Blog Tags: Sharks
Starting next week, the 17th Special Meeting of the International Commission for the Conservation of Atlantic Tunas (ICCAT) will meet in Paris, France. It’s another year, and another chance for the international body to take greater action to prevent the extinction of bluefin tuna, and to better protect sharks, swordfish and sea turtles.
We will have a team of scientists in Paris, and they will be calling on ICCAT to do the following:
* Suspend the bluefin tuna fishery until a system is implemented that follows the scientific advice on catch levels, stops illegal fishing and protects bluefin tuna spawning areas in the Gulf of Mexico and Mediterranean.
Two expedition updates in one day - hold on to your hats! In this one, Oceana marine scientist Elizabeth Wilson describes yesterday’s successful shark tagging adventures, including a monster nurse shark:
Today we traveled to the Dry Tortugas, a small group of islands at the end of the Florida Keys, to study sharks. On board with us is the shark team from University of Miami’s R.J. Dunlap Marine Conservation Program, led by Dr. Neil Hammerschlag. Other members of the team on board are Lab Manager and graduate student Dominique Lazzare and Captain Curt Slonim.
We arrived in the Dry Tortugas National Park, anchored near Fort Jefferson and started surveying for sharks. We had a successful research trip where we tagged and sampled three Caribbean reef sharks and two nurse sharks. We attached identification tags to the Caribbean reef sharks and sent them back on their way. The nurse sharks were too big and feisty to bring on the boat for tagging…one was 10.5 feet long and was the biggest nurse shark any of us had ever seen.
Remember the awesome shark skateboards that are up for bids to benefit Oceana? I told you about them a few weeks ago, and the online auction is ending this Thursday, so if you want to get your hands on one, don't dawdle.
There are some rad boards up for bids, and even if you aren't a skater, these would make cool gifts or wall art -- and give you major cool points.
Bid now and help us protect sharks!
The oarfish is the longest bony fish in the world -- there have even been some reports of fish up to 50 feet long (and weighing up to 600 pounds)! They are so long that many believe that these fish are the cause of some early tales of sea serpents and sea monsters. Because of its sinuous body, it is occasionally called the ribbonfish.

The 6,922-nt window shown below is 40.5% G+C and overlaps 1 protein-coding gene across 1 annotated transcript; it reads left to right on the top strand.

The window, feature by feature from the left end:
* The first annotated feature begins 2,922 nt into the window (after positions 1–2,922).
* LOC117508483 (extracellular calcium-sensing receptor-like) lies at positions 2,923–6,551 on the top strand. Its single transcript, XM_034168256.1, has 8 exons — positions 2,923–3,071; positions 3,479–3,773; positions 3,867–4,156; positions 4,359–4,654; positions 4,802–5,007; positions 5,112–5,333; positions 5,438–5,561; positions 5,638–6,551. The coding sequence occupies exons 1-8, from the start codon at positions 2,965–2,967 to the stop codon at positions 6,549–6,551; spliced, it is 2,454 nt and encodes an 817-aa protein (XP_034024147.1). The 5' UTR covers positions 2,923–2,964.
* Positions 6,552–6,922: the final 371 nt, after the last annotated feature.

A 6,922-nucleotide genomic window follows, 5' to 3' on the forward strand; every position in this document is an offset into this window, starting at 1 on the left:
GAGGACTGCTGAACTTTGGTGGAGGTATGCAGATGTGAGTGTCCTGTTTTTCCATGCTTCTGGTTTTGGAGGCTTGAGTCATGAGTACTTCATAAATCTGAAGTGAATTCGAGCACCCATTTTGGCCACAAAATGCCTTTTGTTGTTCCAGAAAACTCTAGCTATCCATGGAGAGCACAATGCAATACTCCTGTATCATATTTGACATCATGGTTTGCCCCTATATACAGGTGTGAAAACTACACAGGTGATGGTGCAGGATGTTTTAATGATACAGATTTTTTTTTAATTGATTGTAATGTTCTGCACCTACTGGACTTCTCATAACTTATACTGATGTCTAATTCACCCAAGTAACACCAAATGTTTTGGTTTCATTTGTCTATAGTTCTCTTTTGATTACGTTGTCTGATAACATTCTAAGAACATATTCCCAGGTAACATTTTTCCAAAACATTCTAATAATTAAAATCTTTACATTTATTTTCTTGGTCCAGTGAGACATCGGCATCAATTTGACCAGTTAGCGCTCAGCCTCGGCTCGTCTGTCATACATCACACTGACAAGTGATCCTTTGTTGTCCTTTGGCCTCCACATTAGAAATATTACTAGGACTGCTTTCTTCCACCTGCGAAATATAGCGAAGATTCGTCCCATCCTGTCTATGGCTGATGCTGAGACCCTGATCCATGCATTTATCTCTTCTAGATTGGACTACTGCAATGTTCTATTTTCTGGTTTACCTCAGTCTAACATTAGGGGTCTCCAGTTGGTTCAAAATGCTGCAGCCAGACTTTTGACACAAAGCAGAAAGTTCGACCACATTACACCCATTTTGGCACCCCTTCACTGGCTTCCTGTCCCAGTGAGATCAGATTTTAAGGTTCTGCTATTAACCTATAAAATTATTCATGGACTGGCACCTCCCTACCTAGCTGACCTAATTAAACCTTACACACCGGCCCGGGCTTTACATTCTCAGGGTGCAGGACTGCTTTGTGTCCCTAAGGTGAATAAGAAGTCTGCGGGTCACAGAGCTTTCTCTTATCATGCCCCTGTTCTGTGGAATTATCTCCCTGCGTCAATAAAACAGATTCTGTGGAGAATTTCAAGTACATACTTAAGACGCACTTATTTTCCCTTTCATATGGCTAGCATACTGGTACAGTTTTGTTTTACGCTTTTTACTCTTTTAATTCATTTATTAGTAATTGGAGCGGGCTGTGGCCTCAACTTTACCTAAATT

The final FOTD for Shark Week is on the fascinating great white shark, or white shark. Despite their reputation as man-eaters, great white sharks are actually more threatened by humans than vice versa.
Today’s FOTD is about the beautiful zebra shark. These sharks get their name from the impressive stripes found on the juveniles.
As they grow into adulthood, these stripes change into spots, which is why this shark is occasionally also called the leopard shark. (Taxonomists even originally thought that juvenile zebra sharks were actually a different species than the adult zebra sharks because their markings are so different!)
As you know, Oceana is a partner in Discovery’s Shark Week this year. Meanwhile, Discovery is a partner of this summer’s X-Games, so they asked artists to design and paint shark-themed skateboard decks to display at their X-Games tent.
The results are beautiful, and you can now bid on the skateboard decks online. The proceeds go directly to Oceana to help our shark conservation efforts.
There are some really cool ones -- check ‘em out!
Today’s FOTD is brought to you by the letter C, which is for cookie…and cookiecutter shark.
Unlike most of the other sharks I’ve written about so far, the cookiecutter shark is a relatively small shark; they only reach about 20 inches in length. Like some other sharks, such as great white sharks, female cookiecutters are larger than their male counterparts.
Despite their small size, these sharks still have quite a bite. They latch onto their prey and create suction with their large lips. Then they use their powerful jaws and many teeth to carve a circular chunk of flesh out of the unlucky victim. (Get it? Like a carnivorous, marine cookiecutter?)
Cookiecutter sharks attack large fish like tuna or even whales and dolphins; the prey usually survives the attack but the telltale round scar remains. They are also bioluminescent; they have a patch on their bellies that glows in the dark, deep waters where they live. They use their bioluminescence to attract potential prey.
See you tomorrow for another shark FOTD and I hope you’re enjoying Shark Week as much as I am!
You asked for it so here it is: a FOTD on the sandtiger shark!
Sandtiger sharks go by many names including the ragged-tooth shark and the gray nurse shark. When unprovoked, these sharks are fairly docile, despite their frightening appearance.
Female sandtiger sharks give birth to two live pups, one from each of their two uteri. Because of the relatively small litter size, sandtiger shark populations have a particularly slow growth rate and it takes them a long time to recover from population decreases.
Shark Week started last night! (And how great was ‘Ultimate Air Jaws?!”)
Oceana is a partner in Shark Week this year, and it’s my favorite week of the year, so I’m going to keep the celebration going with daily shark facts!
The scalloped hammerhead shark is just one of the many species of hammerhead shark, all of which have the characteristic t-shaped head.
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